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Dr Nigel Wood

Nigel Wood is the Head of Dynamics Research.

Nigel leads Dynamics Research which is responsible for all aspects of the atmospheric dynamical core of the Met Office's Unified Model.

Current activities

Nigel co-ordinates the activities of Dynamics Research, which range from research to underpin future dynamical cores, through development of the next dynamical core to maintenance of the current one.

At the moment, Nigel's main activity is the design, development and testing of GungHo. The aim of  GungHo is to be able to scale well on hundreds of thousands of processors while maintaining the good accuracy and stability of the current operational dynamical core ENDGame. To achieve this the current latitude-longitude grid is being replaced by a cubed-sphere grid and the finite-difference spatial discretization of ENDGame is being replaced by a mixed finite-element approach. This work builds on an earlier significant collaboration between the Met Office, NERC and the Hartree Centre.

Career background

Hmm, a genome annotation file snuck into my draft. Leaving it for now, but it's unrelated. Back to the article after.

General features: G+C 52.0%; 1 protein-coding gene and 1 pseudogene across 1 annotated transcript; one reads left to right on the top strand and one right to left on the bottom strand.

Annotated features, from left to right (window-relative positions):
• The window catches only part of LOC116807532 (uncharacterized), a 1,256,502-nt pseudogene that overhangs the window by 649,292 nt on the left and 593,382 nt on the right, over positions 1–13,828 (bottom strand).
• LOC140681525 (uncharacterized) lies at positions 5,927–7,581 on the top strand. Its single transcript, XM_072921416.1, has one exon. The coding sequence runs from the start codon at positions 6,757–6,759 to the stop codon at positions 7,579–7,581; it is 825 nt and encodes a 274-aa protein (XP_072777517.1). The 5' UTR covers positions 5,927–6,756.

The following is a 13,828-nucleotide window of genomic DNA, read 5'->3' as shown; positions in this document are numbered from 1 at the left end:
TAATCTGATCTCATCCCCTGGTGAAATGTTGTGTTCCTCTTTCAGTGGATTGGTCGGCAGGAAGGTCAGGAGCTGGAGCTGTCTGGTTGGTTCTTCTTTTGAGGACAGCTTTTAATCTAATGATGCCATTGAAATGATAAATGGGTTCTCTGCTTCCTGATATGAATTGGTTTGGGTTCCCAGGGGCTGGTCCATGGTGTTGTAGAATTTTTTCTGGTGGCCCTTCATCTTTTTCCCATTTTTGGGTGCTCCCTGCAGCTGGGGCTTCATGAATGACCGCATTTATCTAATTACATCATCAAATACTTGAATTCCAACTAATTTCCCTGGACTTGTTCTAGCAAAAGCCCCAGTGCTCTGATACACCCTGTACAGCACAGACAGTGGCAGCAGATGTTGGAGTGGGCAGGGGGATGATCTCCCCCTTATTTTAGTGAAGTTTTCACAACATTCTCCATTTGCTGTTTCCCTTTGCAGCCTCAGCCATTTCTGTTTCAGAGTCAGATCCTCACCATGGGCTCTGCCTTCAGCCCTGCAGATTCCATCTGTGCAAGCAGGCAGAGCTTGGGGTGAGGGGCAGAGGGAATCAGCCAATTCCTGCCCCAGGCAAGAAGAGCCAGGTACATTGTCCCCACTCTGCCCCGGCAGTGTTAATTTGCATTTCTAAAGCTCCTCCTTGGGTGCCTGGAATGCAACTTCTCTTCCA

Nigel joined the Met Office in 1986, having just completed a degree in mathematics at Queens' College, Cambridge University. He was fortunate enough to then undertake a PhD, supervised jointly by Dr Paul Mason of the Met Office and Dr Alan Ibbetson of Reading University. The topic of his PhD was turbulent flow over three-dimensional hills, and the numerical model he developed as part of his PhD (BLASIUS) is still used within the Orography section of APP and elsewhere.

In 1995/96 Nigel spent six months at Météo-France, working on MESO-NH, their non-hydrostatic mesoscale model.

Nigel joined Dynamics Research in 1999 to help in both making the New Dynamics operational and documenting in detail all aspects of that dynamical core. This became operational in 2002 and it was then that Nigel's attention turned to the research and development for the ENDGame dynamical core which became operational in 2014.

In 2003 Nigel was awarded a Met Office Research Fellowship which he held until 2006 when he was appointed to his current role as Head of Dynamics Research.

Nigel has co-supervised five PhD theses and examined two others. He was an Ordinary Member of Council of the Royal Meteorological Society 2000-2003 and was Associate Editor of the Quarterly Journal of the Royal Meteorological Society 2001-2005.

External Recognition

  • Honorary Visiting Professor at Exeter University
  • Buchan Prize 2010 (Royal Meteorological Society)
  • L G Groves Memorial Prize for Meteorology 2002
  • Fellow of the Royal Meteorological Society

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